Skiing as many runs as possible, in one day!

The weather was superb on the day I was going to find out how many of Deer Valley Resort’s runs I could ski in about seven hours. Usually, I’m not a morning skier; while I generally get up around 6 a.m. every day, I first spend time reading the news, doing some chores, going on my morning run and after a late breakfast, I always find a few more things to do. My morning goes by too fast and it’s already lunch time. This Monday was an exception to my otherwise slow-morning routine and my afternoon skiing.

While I was a bit apprehensive the day before, but I got up early and by 8:40 a.m., I was standing in the Snow Park parking lot, outfitted and ready to go. At 8:45 a.m. I was in the lift line waiting for Carpenter Express to open and by 8:58 a.m. I was already boarding the chairlift ready for my long ski day.

The weather was overcast but quite cool, the snow felt great on Little Stick, my first run; soon, I found myself on Deer Hollow, headed to the base of Mountaineer Express chairlift. My next big run was Jordanelle where I “flew” as I was among the first few skiers on a perfectly manicured run. I sampled the rest of the trails served by Mountaineer, doing a few “firsts” on runs like Keetley, Crescent and Dynamic.


Upon completing Little Stick and visiting Wide West, I was back riding the Carpenter chairlift. It was just 10:05 a.m. and I had 12 runs in the bag! From the top of Bald Eagle Mountain, I got to the Sultan Express and collected a large number of runs, both on groomed and bumpy trails, including Grizzly and Ruins of Pompei. Reminding me that fine corduroy and rough-and-tumble bumps were still a way to separate the men from the boys!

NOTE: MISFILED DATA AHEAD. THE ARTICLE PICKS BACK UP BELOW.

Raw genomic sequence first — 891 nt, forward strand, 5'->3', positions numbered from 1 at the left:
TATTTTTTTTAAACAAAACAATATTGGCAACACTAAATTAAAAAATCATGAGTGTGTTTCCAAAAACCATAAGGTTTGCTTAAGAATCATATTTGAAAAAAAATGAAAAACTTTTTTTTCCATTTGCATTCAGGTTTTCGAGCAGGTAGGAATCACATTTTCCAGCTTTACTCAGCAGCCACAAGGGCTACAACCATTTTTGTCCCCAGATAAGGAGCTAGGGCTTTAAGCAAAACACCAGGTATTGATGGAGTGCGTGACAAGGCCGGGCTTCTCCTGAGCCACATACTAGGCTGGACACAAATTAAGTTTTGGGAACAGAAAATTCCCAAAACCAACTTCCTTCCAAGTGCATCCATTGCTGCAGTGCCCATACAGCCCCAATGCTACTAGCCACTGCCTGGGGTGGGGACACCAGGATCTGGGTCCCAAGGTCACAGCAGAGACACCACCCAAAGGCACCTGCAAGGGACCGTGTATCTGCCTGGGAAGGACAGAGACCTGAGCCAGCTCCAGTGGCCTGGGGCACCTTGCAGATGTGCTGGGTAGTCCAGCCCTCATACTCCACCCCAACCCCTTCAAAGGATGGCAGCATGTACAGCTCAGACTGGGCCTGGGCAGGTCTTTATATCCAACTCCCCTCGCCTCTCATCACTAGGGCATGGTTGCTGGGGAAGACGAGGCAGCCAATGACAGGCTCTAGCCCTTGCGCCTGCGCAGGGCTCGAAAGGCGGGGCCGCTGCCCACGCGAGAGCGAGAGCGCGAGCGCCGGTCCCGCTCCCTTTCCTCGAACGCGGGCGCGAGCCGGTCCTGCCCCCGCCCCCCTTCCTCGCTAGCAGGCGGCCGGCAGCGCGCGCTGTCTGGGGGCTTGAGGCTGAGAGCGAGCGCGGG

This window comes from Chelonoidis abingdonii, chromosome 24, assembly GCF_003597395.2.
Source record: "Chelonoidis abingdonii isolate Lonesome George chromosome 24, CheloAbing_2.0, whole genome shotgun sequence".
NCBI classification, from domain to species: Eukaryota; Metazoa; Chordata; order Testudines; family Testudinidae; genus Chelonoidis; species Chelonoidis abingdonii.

After another run on a groomer and a fast lap on Reward, I made it to the Wasatch Express chairlift at 11:59 a.m. I had already skied 25 different runs! After challenging myself with the tough moguls on Rattler, I relaxed on what are arguably the best, most popular and most enjoyable groomed runs of Deer Valley: Wizard, Legal Tender, Nabob, Keno and Birdseye. At the same time, I committed what should fairly be called a “Deer Valley Sacrilege” by eating my lunch on the Wasatch Express.